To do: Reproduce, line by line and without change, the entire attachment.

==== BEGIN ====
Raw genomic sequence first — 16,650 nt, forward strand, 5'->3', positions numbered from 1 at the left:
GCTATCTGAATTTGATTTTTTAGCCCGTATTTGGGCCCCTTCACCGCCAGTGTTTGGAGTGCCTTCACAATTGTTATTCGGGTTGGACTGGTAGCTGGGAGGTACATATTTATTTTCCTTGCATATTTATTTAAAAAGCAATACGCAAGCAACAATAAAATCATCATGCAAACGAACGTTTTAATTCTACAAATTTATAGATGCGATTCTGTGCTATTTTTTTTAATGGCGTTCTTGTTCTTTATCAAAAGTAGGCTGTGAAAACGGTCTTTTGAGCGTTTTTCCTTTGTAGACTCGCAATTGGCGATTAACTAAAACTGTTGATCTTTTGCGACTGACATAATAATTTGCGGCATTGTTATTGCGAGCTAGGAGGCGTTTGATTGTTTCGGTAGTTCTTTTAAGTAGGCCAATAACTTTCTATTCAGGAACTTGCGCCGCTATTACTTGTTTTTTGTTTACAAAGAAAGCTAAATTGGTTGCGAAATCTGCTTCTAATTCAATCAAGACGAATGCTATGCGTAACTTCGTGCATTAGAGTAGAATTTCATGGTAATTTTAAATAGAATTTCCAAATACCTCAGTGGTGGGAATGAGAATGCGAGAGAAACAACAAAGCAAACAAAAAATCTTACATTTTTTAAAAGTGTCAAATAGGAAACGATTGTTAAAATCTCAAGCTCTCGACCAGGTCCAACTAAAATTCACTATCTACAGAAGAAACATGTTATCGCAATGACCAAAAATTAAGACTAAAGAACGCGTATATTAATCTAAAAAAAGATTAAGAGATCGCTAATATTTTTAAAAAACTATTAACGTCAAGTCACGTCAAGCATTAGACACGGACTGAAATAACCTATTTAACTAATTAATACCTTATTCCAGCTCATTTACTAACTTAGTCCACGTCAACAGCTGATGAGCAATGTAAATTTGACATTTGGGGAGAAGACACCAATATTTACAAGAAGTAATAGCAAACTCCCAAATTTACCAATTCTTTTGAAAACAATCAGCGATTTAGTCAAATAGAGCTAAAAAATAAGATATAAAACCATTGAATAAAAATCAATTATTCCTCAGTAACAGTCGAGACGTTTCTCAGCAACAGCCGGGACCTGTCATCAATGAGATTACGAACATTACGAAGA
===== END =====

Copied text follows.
Raw genomic sequence first — 16,650 nt, forward strand, 5'->3', positions numbered from 1 at the left:
GCTATCTGAATTTGATTTTTTAGCCCGTATTTGGGCCCCTTCACCGCCAGTGTTTGGAGTGCCTTCACAATTGTTATTCGGGTTGGACTGGTAGCTGGGAGGTACATATTTATTTTCCTTGCATATTTATTTAAAAAGCAATACGCAAGCAACAATAAAATCATCATGCAAACGAACGTTTTAATTCTACAAATTTATAGATGCGATTCTGTGCTATTTTTTTTAATGGCGTTCTTGTTCTTTATCAAAAGTAGGCTGTGAAAACGGTCTTTTGAGCGTTTTTCCTTTGTAGACTCGCAATTGGCGATTAACTAAAACTGTTGATCTTTTGCGACTGACATAATAATTTGCGGCATTGTTATTGCGAGCTAGGAGGCGTTTGATTGTTTCGGTAGTTCTTTTAAGTAGGCCAATAACTTTCTATTCAGGAACTTGCGCCGCTATTACTTGTTTTTTGTTTACAAAGAAAGCTAAATTGGTTGCGAAATCTGCTTCTAATTCAATCAAGACGAATGCTATGCGTAACTTCGTGCATTAGAGTAGAATTTCATGGTAATTTTAAATAGAATTTCCAAATACCTCAGTGGTGGGAATGAGAATGCGAGAGAAACAACAAAGCAAACAAAAAATCTTACATTTTTTAAAAGTGTCAAATAGGAAACGATTGTTAAAATCTCAAGCTCTCGACCAGGTCCAACTAAAATTCACTATCTACAGAAGAAACATGTTATCGCAATGACCAAAAATTAAGACTAAAGAACGCGTATATTAATCTAAAAAAAGATTAAGAGATCGCTAATATTTTTAAAAAACTATTAACGTCAAGTCACGTCAAGCATTAGACACGGACTGAAATAACCTATTTAACTAATTAATACCTTATTCCAGCTCATTTACTAACTTAGTCCACGTCAACAGCTGATGAGCAATGTAAATTTGACATTTGGGGAGAAGACACCAATATTTACAAGAAGTAATAGCAAACTCCCAAATTTACCAATTCTTTTGAAAACAATCAGCGATTTAGTCAAATAGAGCTAAAAAATAAGATATAAAACCATTGAATAAAAATCAATTATTCCTCAGTAACAGTCGAGACGTTTCTCAGCAACAGCCGGGACCTGTCATCAATGAGATTACGAACATTACGAAGA